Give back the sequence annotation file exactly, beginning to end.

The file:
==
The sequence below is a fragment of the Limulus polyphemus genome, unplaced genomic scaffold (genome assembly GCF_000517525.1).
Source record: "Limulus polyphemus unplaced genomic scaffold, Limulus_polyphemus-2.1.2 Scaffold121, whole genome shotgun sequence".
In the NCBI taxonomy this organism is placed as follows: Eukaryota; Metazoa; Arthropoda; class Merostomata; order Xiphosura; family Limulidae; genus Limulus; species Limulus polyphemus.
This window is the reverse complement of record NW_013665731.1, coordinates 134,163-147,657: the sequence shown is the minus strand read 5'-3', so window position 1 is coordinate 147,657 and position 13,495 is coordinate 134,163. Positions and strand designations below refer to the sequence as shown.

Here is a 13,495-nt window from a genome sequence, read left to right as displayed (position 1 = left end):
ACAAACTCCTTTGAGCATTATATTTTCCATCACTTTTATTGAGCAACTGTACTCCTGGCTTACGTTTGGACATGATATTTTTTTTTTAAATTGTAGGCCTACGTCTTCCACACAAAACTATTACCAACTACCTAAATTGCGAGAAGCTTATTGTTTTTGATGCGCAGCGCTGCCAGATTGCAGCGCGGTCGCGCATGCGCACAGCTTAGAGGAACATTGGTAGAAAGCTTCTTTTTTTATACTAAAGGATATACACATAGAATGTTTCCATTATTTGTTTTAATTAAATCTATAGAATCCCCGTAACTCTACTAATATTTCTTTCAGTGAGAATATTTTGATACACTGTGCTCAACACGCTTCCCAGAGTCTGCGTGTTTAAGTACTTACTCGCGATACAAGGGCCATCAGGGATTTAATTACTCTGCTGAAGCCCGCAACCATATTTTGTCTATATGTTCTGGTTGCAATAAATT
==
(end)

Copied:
The sequence below is a fragment of the Limulus polyphemus genome, unplaced genomic scaffold (genome assembly GCF_000517525.1).
Source record: "Limulus polyphemus unplaced genomic scaffold, Limulus_polyphemus-2.1.2 Scaffold121, whole genome shotgun sequence".
In the NCBI taxonomy this organism is placed as follows: Eukaryota; Metazoa; Arthropoda; class Merostomata; order Xiphosura; family Limulidae; genus Limulus; species Limulus polyphemus.
This window is the reverse complement of record NW_013665731.1, coordinates 134,163-147,657: the sequence shown is the minus strand read 5'-3', so window position 1 is coordinate 147,657 and position 13,495 is coordinate 134,163. Positions and strand designations below refer to the sequence as shown.

Here is a 13,495-nt window from a genome sequence, read left to right as displayed (position 1 = left end):
ACAAACTCCTTTGAGCATTATATTTTCCATCACTTTTATTGAGCAACTGTACTCCTGGCTTACGTTTGGACATGATATTTTTTTTTTAAATTGTAGGCCTACGTCTTCCACACAAAACTATTACCAACTACCTAAATTGCGAGAAGCTTATTGTTTTTGATGCGCAGCGCTGCCAGATTGCAGCGCGGTCGCGCATGCGCACAGCTTAGAGGAACATTGGTAGAAAGCTTCTTTTTTTATACTAAAGGATATACACATAGAATGTTTCCATTATTTGTTTTAATTAAATCTATAGAATCCCCGTAACTCTACTAATATTTCTTTCAGTGAGAATATTTTGATACACTGTGCTCAACACGCTTCCCAGAGTCTGCGTGTTTAAGTACTTACTCGCGATACAAGGGCCATCAGGGATTTAATTACTCTGCTGAAGCCCGCAACCATATTTTGTCTATATGTTCTGGTTGCAATAAATT